Tuesday, the day I killed the database server …

Duplicate queries of duplicate queries that never finished continued until they consumed all resources on the database server.

Until I shut down the cluster.

(And saved the database server and all the other applications whose databases also live on that server).

How’d I do it?

In a running cluster, using Weblogic 9.2, the underpinnings of Bb Vista 8.0, I changed the JMS server settings from “WebCTManagedNode A (migratable)” to “WebCTManagedNode A”.

Weblogic told me the configuration change was activated and no restart was necessary.

Exactly like on our development and test environments.

Only this time people were doing tasks which were reliant upon the JMS servers, and the application kept asking the database for a response on their behalf … I think.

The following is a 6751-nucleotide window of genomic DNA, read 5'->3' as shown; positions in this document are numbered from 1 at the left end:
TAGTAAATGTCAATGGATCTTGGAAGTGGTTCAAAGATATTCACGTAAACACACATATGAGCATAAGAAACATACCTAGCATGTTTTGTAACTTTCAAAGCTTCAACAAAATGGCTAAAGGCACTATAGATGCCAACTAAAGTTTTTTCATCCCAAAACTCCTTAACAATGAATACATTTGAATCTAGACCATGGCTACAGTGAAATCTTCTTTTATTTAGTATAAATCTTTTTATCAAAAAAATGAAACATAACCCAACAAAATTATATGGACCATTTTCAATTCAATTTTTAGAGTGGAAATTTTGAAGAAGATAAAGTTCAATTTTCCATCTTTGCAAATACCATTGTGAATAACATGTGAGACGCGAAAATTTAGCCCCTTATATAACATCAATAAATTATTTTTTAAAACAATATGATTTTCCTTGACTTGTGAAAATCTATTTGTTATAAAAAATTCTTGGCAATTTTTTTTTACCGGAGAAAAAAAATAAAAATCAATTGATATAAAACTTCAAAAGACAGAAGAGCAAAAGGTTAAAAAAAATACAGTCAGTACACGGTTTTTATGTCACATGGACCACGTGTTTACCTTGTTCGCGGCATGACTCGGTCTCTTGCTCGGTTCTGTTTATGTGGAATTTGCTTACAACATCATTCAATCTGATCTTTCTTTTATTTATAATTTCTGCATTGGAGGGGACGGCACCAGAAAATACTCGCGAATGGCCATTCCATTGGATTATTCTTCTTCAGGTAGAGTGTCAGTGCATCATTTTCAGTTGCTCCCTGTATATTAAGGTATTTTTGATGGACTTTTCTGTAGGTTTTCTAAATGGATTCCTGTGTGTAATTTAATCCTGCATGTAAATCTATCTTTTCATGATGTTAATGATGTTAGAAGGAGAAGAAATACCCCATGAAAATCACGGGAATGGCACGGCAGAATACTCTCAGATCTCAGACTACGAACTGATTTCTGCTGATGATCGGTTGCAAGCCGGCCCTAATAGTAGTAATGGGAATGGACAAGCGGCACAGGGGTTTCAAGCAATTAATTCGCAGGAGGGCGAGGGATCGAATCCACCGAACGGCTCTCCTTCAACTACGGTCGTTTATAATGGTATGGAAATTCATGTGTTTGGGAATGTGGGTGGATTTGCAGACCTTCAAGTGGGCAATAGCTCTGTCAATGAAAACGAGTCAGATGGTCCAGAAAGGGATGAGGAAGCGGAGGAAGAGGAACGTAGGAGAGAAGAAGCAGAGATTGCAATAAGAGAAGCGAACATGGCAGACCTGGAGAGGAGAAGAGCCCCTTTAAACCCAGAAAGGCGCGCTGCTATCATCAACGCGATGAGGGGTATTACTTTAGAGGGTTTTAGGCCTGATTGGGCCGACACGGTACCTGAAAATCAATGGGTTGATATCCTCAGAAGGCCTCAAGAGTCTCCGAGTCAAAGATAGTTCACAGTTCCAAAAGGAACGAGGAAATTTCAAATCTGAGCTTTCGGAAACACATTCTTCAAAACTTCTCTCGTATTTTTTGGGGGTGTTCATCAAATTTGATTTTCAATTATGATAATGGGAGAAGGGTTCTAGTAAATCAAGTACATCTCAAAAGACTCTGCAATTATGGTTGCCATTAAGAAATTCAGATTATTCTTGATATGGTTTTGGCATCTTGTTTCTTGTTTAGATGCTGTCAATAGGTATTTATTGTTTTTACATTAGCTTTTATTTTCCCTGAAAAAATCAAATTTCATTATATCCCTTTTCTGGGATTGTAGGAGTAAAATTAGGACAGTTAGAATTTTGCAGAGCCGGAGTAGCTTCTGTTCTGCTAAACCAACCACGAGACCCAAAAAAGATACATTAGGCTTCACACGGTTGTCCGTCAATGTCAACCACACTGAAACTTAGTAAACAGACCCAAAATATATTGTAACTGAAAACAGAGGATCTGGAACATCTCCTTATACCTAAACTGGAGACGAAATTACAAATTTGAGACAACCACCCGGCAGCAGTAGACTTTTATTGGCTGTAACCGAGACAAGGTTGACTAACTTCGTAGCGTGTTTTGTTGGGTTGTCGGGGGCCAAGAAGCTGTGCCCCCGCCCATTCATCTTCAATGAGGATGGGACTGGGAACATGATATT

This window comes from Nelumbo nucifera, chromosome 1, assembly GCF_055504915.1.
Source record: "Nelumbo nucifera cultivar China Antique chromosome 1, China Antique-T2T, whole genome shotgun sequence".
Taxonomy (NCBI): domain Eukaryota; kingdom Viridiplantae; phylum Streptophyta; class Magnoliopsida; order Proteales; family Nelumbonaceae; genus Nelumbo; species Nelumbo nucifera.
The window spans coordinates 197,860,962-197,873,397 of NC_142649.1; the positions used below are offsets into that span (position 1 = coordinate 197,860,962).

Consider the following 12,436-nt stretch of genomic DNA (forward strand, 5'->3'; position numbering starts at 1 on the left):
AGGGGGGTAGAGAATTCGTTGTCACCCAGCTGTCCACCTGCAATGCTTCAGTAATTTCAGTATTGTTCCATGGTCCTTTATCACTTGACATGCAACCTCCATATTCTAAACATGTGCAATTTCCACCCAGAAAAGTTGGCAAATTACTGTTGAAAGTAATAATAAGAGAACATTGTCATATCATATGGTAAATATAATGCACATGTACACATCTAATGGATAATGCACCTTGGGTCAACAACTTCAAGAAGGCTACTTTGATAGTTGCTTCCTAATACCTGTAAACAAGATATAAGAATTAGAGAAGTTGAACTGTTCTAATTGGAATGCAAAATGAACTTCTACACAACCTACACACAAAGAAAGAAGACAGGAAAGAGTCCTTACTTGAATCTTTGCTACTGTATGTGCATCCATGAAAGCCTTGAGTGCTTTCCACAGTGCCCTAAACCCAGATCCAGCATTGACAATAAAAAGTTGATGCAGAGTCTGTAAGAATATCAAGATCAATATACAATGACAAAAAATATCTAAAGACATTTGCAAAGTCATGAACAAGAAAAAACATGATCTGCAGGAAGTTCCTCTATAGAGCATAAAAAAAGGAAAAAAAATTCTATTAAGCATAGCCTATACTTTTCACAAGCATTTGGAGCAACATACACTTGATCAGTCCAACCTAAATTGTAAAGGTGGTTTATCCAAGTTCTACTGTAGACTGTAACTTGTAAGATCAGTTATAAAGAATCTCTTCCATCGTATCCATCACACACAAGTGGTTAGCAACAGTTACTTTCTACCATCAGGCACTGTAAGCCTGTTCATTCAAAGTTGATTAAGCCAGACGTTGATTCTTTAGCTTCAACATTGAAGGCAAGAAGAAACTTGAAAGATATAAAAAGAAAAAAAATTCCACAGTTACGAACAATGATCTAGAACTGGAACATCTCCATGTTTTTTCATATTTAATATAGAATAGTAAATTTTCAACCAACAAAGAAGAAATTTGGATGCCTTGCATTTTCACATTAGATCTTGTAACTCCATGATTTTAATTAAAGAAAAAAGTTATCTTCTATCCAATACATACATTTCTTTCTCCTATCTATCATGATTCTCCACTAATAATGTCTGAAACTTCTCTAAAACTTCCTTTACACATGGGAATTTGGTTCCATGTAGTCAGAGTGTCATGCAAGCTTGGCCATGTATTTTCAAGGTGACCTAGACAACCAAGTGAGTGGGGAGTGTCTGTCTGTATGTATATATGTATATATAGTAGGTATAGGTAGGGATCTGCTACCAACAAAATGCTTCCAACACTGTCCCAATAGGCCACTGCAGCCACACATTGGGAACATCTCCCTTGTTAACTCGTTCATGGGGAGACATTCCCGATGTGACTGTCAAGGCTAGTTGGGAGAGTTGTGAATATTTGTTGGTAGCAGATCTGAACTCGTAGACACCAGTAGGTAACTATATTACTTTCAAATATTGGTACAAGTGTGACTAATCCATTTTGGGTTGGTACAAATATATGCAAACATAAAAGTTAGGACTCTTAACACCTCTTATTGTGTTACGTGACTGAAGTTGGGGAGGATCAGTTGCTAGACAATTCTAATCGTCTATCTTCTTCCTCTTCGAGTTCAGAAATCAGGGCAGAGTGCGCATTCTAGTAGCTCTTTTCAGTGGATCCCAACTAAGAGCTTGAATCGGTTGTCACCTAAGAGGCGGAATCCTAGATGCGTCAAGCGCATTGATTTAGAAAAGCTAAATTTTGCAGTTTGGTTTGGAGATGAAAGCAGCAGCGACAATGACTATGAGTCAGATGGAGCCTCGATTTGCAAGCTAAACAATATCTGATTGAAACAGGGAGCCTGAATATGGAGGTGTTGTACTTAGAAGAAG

Chime in those of you who might understand the Weblogic/Vista underlying architecture.

Another for my list of “Things to Never do Again.”

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One response to “Tuesday, the day I killed the database server …

  1. Laura,
    This will 100% break a happy cluster.
    Basically, Weblogic “migrates” migratable targets around to do the JMS trickery that drives so many people crazy.
    In actual fact the JMS server doesn’t move – the migratable targets do – and so setting a server to have a non-migratable migratable target will cause the whole box and dice to, well, fall apart.
    Feel free to email me direct if you want to discuss in more detail 🙂
    ben

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